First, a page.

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I have C program running on a AVR32 microcontroller (UC3C0512C). Issuing the avr32-size -A PROGRAM.elf command generates the following output:

PROGRAM.elf  :
section               size         addr
.reset                8200   2147483648
.rela.got                0   2147491848
.text                99512   2147491848
.exception             512   2147591680
.rodata               5072   2147592192
.dalign                  4            4
.data                 7036            8
.balign                  4         7044
.bss                  5856         7048
.heap                48536        12904
.comment                48            0
.debug_aranges        8672            0
.debug_pubnames      14476            0
.debug_info         311236            0
.debug_abbrev        49205            0
.debug_line         208324            0
.debug_frame         23380            0
.debug_str           43961            0
.debug_loc           63619            0
.debug_macinfo    94469328            0
.stack                4096        61440
.data_hram0            512   2684354560
.debug_ranges         8368            0
Total             95379957

Can someone explain how to interpret these values? How can I calculate the flash and ram usage based on this list?

Update 1:

Without the -A flag, I am getting the following:

   text    data     bss     dec     hex filename
 113296    7548   58496  179340   2bc8c PROGRAM.elf

Update 2:

I'm not using dynamic memory allocation, so according the avr-libc user-manual, the free RAM space should be simply: stackpointer minus __heap_start.

In this case: 61440 - 12904 = 48536 byte free RAM space.

Can someone confirm that?

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5 Answers 5

up vote 2 down vote accepted

(There is a mismatch in the two outputs in your question. The bss number is wildly different.)

If you don't use malloc, and don't count the stack, then yes, the RAM usage is the data plus the bss (plus some alignment spacing). The data are the variables that are set in a declaration, and the bss are the variables that are not. The C runtime will probably initialize them to 0, but it doesn't have to.

The flash usage will be the text and the data. That is, the flash will include the program instructions and C runtime, but also the values that need to get copied into RAM on startup to initialize those variables. This data is generally tacked onto the end of the program instructions.

Re: update 2

RAM holds global variables, the heap, and then the stack in that order.

The global variables can be initialized in the program, or not. The .data section is stored in flash, and the C runtime copies these values into the beginning of RAM where the corresponding variables live before your code runs. The .bss section of global variables needs space in RAM to hold the values, but they aren't necessarily initialized. The C runtime that comes with avr-gcc does actually initialize these to 0. The point it that your don't need to store an array of 0s to copy over, as you do with the .data section.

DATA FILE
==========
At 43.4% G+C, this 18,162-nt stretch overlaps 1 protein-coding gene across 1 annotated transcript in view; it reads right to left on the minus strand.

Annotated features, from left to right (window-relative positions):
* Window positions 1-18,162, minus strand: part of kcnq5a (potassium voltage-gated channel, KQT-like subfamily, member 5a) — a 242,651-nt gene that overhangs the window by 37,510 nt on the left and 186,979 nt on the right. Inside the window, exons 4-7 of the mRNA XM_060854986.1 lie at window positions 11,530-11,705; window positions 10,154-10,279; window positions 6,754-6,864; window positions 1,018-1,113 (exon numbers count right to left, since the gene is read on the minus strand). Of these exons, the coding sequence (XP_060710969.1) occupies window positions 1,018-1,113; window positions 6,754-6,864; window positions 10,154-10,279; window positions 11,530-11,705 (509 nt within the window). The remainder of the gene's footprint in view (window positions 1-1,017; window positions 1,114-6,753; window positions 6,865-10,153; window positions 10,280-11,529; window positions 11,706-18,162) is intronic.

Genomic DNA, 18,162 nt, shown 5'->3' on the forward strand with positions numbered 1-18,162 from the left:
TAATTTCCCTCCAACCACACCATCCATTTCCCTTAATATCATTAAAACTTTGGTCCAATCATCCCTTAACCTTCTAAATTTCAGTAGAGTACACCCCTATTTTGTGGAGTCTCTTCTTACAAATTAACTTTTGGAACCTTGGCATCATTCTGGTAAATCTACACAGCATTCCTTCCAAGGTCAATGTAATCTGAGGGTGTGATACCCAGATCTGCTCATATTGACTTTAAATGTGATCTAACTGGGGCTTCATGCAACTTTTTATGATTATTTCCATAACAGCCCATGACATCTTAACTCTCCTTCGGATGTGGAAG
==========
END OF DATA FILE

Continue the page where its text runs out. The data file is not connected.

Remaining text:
You are not using heap, but dynamically allocated memory is obtained from the addresses between heap_start and heap_end.

But the stack is not limited. Yes, the stack-pointer is initialized at startup, but it changes as your program runs, and can move well into the heap or even into the global variables (stack overflow). The stack pointer moves whenever a function is called, or local variables within a function are used. For example, a large array declared inside a function will go on the stack.

So in answer to your question, there is no RAM that is guaranteed to remain free.

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Thanks for your answer. I have double checked. Both outputs were generated with the same .elf file. –  sergej May 29 '13 at 11:18

I think you should remove the -A (all) flag, since that gives you the more low-level list you're showing.

The default output is easier to parse, and seems to directly state the values you're after.

Note: I didn't try this, not a system with an AVR toolchain installed.

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Thanks for your answer. I have added the output without the -A flag to my question. Why are the bss values so different? –  sergej May 29 '13 at 11:21

I guess that in your linker script you have RAM at 0, and Flash at 0x80000000, so all things that need to go to RAM are at addresses 0+ (.stack is the last at 61440 (spanning next 4k)). So you would need a bit more that 64k of RAM. Everything else you have is flash.

That is provided that your linker script is correct.

Also see unwind's comment.

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These values are the assembly language sections of the compiled C code. See the docs for the details. This article is also helpful.

The section titled .text represents the instruction section, i.e. the assembly instructions. The .data section represents the size of the variables (ints, arrays, etc.). The size column has the significant info, and it has the size of each section in bytes. The .stack and .heap represent the memory allocated in preparation for the execution of the program to set up the virtual memory.

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You can try

avr-nm --print-size --radix d --demangle x.elf

to get the sizes in decimal notation.

Then you can copy & paste into a spreadsheet, filter, sort by the sections, and sum it up.

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